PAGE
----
All those things dangling over your head. It's a lot to
think about at 3am
dir: Alexis Jacknow
Clock is a disturbing and potent horror flick about how annoying it is to be told you have to have kids when you don’t want to have them.
Honestly, there is no shortage of arseholes on this planet. There’s like 7 billion of them. Soon there will be 8 billion. We are consuming this planet and rendering it inhospitable as we speak. The last thing we need is more people fucking up the joint.
That’s one take a person could make. On the other hand we are told we have these natural biological and evolutionary urges that, were we not to possess them or give in to them, our species would have died out long ago.
Heavens forfend! Sure, we all know the urges to have sex, but thankfully we found ways to make it not always result in pregnancy. But that only counts if you’re not an American woman. If you’re an American woman (or a ten year old child) in a state where abortions are all but outlawed now, you are legally obligated to carry a baby to term even if it fucking kills you.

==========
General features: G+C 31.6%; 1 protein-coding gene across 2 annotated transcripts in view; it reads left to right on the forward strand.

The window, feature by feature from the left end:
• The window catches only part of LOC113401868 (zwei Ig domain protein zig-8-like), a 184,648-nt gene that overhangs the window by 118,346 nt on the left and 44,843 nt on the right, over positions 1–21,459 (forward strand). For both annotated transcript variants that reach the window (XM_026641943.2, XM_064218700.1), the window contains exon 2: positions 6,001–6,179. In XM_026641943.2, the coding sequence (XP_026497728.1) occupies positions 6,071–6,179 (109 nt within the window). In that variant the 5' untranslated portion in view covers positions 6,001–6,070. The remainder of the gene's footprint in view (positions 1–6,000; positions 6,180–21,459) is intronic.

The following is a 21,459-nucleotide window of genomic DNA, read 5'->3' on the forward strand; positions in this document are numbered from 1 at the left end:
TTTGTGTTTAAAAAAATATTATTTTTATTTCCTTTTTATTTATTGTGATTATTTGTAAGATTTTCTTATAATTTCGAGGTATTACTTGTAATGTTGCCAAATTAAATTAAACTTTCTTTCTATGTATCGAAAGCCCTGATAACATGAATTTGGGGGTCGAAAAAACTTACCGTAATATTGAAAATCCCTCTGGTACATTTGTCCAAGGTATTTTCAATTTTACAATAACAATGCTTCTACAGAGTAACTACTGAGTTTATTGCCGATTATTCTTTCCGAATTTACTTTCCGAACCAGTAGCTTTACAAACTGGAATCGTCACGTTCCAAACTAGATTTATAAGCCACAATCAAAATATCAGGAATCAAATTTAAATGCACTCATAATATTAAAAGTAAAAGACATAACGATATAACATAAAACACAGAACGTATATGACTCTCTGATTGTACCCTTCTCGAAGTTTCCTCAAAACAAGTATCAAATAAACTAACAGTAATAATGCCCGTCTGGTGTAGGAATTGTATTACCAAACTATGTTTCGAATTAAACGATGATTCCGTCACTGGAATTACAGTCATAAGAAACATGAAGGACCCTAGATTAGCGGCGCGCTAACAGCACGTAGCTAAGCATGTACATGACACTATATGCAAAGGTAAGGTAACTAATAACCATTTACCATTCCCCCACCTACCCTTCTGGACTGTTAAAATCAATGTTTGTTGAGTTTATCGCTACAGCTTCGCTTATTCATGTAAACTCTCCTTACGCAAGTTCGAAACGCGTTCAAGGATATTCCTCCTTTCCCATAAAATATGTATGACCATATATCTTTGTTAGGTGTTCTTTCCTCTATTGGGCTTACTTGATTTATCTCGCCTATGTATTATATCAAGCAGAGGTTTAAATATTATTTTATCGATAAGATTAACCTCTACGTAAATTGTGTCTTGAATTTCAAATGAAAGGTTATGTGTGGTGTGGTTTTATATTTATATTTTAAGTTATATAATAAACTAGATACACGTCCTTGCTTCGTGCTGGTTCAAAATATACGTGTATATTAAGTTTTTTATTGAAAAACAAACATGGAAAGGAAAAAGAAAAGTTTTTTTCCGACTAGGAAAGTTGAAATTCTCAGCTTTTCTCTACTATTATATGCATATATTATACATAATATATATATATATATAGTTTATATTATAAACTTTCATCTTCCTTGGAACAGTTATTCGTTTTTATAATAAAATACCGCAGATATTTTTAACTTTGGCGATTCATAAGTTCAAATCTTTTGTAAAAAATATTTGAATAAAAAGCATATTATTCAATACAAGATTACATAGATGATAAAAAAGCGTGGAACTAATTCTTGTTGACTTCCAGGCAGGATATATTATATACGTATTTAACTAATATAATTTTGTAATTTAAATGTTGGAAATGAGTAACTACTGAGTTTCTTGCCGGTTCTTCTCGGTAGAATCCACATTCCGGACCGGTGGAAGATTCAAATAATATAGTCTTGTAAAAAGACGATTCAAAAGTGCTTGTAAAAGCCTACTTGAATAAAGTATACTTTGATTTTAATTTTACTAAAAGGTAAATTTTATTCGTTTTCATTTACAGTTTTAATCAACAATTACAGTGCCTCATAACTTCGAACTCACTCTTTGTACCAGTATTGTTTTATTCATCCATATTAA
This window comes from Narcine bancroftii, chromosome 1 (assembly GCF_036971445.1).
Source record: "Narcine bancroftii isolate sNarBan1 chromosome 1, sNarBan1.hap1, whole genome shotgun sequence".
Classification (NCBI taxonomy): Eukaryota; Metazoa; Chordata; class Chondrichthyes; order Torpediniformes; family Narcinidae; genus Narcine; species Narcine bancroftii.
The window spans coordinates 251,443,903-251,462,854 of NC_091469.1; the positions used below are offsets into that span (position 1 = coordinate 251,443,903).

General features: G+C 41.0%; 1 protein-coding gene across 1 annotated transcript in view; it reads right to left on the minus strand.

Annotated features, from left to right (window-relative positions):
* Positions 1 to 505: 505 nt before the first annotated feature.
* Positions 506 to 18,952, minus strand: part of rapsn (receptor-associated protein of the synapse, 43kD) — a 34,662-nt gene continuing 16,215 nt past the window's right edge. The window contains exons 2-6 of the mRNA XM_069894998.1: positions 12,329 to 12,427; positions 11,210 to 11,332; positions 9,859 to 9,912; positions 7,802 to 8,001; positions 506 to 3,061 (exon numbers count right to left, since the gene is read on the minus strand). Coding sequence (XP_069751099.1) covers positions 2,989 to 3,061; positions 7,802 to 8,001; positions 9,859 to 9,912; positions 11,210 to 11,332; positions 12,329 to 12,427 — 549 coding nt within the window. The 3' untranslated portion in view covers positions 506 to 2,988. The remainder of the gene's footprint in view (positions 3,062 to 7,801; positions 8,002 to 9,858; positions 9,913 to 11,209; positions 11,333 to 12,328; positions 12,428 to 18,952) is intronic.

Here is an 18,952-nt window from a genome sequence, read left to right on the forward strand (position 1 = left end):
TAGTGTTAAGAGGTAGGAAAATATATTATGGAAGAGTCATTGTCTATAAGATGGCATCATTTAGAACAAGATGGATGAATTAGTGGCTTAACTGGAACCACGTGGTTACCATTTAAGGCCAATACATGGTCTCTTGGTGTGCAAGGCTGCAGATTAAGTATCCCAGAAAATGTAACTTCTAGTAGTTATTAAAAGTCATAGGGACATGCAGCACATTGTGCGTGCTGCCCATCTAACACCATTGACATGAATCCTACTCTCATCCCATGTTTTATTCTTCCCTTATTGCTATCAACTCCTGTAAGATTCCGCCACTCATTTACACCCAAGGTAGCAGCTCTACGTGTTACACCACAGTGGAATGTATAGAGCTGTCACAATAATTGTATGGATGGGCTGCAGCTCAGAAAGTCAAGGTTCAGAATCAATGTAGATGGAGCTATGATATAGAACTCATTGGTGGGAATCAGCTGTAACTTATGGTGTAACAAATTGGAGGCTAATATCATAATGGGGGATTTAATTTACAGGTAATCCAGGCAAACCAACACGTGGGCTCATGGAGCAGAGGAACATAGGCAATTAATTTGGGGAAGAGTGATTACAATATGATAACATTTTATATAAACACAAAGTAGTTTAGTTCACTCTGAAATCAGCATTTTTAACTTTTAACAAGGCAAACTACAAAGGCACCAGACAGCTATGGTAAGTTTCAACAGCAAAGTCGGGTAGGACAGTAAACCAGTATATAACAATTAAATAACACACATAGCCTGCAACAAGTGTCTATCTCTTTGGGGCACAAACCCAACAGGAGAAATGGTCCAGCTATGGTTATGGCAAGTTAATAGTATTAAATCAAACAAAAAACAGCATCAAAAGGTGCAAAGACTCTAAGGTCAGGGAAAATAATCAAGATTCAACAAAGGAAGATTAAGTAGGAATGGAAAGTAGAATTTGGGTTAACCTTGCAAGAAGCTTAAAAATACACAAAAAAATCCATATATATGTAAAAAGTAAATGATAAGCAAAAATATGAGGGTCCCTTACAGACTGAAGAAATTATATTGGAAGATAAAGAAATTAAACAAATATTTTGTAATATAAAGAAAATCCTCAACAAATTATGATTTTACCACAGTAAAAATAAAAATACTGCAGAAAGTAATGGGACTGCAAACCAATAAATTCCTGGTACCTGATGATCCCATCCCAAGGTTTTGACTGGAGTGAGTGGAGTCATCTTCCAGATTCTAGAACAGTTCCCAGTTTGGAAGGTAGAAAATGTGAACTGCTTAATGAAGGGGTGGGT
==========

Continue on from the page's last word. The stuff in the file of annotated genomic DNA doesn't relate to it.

Sorry, I don’t make the rules, I just recoil in horror from them. Speaking of horror, this horrific flick is horrific not only in what it shows, but in some of the arguments characters have.
There can’t be a form of horror more visceral than horror about pregnancies. There’s nothing that can be more horrifically biological than weaponising those bodily processes against a woman, whether it’s in Rosemary’s Baby, Alien or this here Clock streaming on Hulu.
I’ll leave out mother! because I still have no fucking idea what happened in that Darren Aronofsky movie.
In Clock, our protagonist Ella (Dianna Agron) is perfectly happy not to have children. She is told that she is somehow defective, or wrong, but she just doesn’t want kids. That should be okay, but people in these kinds of stories, and let’s face it in real life too, constantly feel obligated to tell other people what to do. So there’s no shortage of arseholes telling her she’s wrong.
Let the woman be. Let her live her life, and you worry about yours.